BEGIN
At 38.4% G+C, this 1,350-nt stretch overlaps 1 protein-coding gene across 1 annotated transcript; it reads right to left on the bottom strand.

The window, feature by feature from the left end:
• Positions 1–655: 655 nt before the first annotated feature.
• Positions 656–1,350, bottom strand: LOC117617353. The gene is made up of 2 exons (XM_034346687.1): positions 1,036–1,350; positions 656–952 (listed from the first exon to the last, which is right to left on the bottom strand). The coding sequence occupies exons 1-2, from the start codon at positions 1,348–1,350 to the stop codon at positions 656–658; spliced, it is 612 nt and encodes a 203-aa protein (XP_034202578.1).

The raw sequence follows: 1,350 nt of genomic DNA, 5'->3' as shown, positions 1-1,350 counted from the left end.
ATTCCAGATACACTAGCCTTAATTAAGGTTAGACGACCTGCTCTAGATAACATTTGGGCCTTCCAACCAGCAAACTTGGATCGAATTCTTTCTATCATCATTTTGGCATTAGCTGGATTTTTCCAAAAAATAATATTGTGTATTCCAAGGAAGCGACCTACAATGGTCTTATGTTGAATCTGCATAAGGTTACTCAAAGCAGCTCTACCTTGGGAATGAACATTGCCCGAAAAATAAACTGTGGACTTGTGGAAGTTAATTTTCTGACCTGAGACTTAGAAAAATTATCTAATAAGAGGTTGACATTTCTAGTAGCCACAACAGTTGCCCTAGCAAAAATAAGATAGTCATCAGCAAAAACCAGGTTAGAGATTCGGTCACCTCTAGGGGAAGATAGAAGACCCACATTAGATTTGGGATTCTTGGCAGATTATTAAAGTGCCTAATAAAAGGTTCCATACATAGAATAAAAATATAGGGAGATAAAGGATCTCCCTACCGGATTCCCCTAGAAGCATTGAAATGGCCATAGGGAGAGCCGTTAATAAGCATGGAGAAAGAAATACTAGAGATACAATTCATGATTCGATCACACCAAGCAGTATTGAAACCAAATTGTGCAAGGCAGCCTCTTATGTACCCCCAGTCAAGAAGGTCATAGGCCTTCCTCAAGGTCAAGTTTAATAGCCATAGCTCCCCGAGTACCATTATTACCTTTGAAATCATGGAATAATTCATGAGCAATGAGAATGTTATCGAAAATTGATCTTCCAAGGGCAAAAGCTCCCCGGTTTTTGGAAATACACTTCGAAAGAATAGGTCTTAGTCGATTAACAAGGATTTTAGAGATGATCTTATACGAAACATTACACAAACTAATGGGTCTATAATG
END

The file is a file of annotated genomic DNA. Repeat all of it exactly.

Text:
At 38.4% G+C, this 1,350-nt stretch overlaps 1 protein-coding gene across 1 annotated transcript; it reads right to left on the bottom strand.

The window, feature by feature from the left end:
• Positions 1–655: 655 nt before the first annotated feature.
• Positions 656–1,350, bottom strand: LOC117617353. The gene is made up of 2 exons (XM_034346687.1): positions 1,036–1,350; positions 656–952 (listed from the first exon to the last, which is right to left on the bottom strand). The coding sequence occupies exons 1-2, from the start codon at positions 1,348–1,350 to the stop codon at positions 656–658; spliced, it is 612 nt and encodes a 203-aa protein (XP_034202578.1).

The raw sequence follows: 1,350 nt of genomic DNA, 5'->3' as shown, positions 1-1,350 counted from the left end.
ATTCCAGATACACTAGCCTTAATTAAGGTTAGACGACCTGCTCTAGATAACATTTGGGCCTTCCAACCAGCAAACTTGGATCGAATTCTTTCTATCATCATTTTGGCATTAGCTGGATTTTTCCAAAAAATAATATTGTGTATTCCAAGGAAGCGACCTACAATGGTCTTATGTTGAATCTGCATAAGGTTACTCAAAGCAGCTCTACCTTGGGAATGAACATTGCCCGAAAAATAAACTGTGGACTTGTGGAAGTTAATTTTCTGACCTGAGACTTAGAAAAATTATCTAATAAGAGGTTGACATTTCTAGTAGCCACAACAGTTGCCCTAGCAAAAATAAGATAGTCATCAGCAAAAACCAGGTTAGAGATTCGGTCACCTCTAGGGGAAGATAGAAGACCCACATTAGATTTGGGATTCTTGGCAGATTATTAAAGTGCCTAATAAAAGGTTCCATACATAGAATAAAAATATAGGGAGATAAAGGATCTCCCTACCGGATTCCCCTAGAAGCATTGAAATGGCCATAGGGAGAGCCGTTAATAAGCATGGAGAAAGAAATACTAGAGATACAATTCATGATTCGATCACACCAAGCAGTATTGAAACCAAATTGTGCAAGGCAGCCTCTTATGTACCCCCAGTCAAGAAGGTCATAGGCCTTCCTCAAGGTCAAGTTTAATAGCCATAGCTCCCCGAGTACCATTATTACCTTTGAAATCATGGAATAATTCATGAGCAATGAGAATGTTATCGAAAATTGATCTTCCAAGGGCAAAAGCTCCCCGGTTTTTGGAAATACACTTCGAAAGAATAGGTCTTAGTCGATTAACAAGGATTTTAGAGATGATCTTATACGAAACATTACACAAACTAATGGGTCTATAATG